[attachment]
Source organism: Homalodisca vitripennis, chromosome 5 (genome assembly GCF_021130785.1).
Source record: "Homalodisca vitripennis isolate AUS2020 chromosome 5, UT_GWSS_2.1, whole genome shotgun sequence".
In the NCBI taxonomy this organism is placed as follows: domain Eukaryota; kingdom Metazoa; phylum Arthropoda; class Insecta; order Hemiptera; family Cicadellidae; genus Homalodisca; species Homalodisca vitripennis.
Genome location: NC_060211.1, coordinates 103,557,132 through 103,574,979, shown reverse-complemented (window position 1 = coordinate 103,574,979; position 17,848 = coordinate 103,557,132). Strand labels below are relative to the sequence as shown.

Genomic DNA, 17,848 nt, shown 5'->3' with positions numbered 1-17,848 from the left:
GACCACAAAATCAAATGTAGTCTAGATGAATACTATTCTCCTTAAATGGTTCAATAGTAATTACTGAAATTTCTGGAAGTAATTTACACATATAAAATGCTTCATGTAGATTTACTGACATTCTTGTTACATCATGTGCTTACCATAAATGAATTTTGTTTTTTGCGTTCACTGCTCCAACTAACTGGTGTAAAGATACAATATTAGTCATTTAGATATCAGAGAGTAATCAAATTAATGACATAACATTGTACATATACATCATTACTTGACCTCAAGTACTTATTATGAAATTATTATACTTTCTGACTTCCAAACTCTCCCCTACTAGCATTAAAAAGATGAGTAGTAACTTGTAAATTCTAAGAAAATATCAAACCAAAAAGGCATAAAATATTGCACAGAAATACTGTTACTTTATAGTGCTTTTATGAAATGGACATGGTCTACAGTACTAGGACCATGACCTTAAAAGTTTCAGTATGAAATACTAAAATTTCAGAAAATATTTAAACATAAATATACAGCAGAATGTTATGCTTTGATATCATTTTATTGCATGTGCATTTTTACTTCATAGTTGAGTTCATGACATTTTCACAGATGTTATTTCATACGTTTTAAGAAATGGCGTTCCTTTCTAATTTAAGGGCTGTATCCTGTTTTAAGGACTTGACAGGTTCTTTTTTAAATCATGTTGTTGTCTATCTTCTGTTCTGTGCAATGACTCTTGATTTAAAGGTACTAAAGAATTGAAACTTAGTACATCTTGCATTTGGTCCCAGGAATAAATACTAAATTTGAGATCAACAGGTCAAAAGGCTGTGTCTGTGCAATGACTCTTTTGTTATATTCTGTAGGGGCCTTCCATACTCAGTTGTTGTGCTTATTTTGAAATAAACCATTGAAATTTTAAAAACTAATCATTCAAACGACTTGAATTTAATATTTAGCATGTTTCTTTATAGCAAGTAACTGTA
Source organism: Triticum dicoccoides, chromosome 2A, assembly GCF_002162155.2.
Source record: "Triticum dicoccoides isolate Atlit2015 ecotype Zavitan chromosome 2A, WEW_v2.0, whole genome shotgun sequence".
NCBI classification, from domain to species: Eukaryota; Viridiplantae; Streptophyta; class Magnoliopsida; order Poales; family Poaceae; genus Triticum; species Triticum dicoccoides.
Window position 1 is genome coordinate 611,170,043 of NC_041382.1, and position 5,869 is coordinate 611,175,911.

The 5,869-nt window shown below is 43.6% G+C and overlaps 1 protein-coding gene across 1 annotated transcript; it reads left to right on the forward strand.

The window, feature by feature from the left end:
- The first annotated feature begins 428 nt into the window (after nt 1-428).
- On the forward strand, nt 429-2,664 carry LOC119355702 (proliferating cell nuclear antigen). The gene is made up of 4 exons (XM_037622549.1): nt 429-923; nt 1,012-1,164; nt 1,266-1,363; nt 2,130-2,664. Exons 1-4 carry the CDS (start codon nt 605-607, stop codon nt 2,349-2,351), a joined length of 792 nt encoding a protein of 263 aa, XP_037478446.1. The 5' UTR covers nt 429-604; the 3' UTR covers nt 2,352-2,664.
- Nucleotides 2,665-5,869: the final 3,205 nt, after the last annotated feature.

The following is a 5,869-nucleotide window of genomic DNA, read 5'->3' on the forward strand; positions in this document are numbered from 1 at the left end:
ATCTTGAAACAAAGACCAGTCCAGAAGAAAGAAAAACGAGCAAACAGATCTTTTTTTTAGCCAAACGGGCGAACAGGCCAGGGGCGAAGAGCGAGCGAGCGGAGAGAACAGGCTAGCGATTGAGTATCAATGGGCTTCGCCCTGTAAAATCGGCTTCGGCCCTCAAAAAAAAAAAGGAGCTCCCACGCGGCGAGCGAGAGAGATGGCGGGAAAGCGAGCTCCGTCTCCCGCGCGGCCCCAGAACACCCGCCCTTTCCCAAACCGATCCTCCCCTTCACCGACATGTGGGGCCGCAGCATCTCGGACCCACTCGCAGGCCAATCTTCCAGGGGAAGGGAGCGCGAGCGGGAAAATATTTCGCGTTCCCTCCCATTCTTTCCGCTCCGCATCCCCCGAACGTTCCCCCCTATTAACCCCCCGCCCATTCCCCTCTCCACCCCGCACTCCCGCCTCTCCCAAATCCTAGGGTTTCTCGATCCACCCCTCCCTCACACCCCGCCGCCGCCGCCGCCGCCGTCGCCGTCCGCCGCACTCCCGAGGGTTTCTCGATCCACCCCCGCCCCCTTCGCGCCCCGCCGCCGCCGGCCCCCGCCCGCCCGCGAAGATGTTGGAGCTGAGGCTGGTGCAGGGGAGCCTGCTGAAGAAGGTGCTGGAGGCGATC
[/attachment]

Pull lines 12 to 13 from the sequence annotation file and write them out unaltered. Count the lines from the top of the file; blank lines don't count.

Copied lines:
The window, feature by feature from the left end:
- The first annotated feature begins 428 nt into the window (after nt 1-428).